Natural Forces includes four new self-written Lovett tunes, including the foot-stomping, Bo Diddley-riffing Farmer Brown (“I’m gonna choke my chicken till the sun goes down”) and the innuendo-laden Pantry, which Lyle says was inspired by a conversation with his current partner April Kimble, whom he has dated since 1999.
“I was looking through the groceries, you know, very excited to see what she’d brought us home, but instead of doing my job and carrying the groceries into the house, I got distracted. And she said to me ‘Keep it in your pantry!’. I laughed, and said: ‘That’s a song, we’ve got to make that happen.’”
Like many performers, Lovett feels most comfortable on tour, and Natural Forces allows him to return to his natural environment — the road. “I feel so fortunate that the live audience has supported me over these years,” he says. “That’s really my focus, to be able to go out and do a good show for them.”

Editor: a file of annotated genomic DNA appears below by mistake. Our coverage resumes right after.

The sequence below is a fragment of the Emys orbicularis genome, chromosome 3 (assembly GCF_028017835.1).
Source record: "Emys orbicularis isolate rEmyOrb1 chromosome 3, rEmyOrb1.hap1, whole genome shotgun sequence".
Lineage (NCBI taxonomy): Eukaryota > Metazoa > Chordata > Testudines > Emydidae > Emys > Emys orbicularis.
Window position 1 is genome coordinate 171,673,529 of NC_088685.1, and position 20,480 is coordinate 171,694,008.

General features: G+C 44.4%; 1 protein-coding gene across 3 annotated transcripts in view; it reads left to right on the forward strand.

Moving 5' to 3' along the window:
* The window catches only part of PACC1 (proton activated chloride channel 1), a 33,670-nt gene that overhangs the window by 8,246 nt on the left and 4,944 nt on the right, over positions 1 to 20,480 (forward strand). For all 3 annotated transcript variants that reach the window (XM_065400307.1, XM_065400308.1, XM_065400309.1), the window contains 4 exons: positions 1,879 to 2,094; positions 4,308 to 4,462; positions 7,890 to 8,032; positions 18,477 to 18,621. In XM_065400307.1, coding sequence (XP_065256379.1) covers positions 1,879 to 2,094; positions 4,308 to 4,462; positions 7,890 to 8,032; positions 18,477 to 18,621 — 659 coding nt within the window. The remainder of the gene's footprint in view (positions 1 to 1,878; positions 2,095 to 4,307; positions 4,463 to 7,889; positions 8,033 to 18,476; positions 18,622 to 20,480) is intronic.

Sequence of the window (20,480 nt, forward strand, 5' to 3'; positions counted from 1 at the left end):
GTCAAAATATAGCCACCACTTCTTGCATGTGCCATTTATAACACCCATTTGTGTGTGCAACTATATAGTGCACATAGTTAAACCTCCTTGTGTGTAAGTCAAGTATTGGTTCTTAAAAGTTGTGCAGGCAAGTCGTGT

Touring also helps keep him afloat in a struggling music industry. Lovett has often gigged with his Large Band — an ensemble of 18 musicians — but the tour with Hiatt strips things down, including the financial outgoings. It allows Lyle to perform a wide variety of songs, too. “There are general parameters in terms of the material, but there are variables,” he says. “That keeps it fun, and fresh.”
Despite his prickly reputation, Lovett remains a man of the people, indebted to the loyalty of his fans. “I can’t underscore enough how much I appreciate the support of the audience,” he says. “To be able to do this all these years and to be as well supported as I am is a privilege. Anybody that gets to do something in his life |that he loves to do, with the most talented people, is lucky.”
Lyle Lovett and John Hiatt play the Waterfront in Belfast on Tuesday, February 16. Tickets are £38/£44 and are available from all Ticketmaster outlets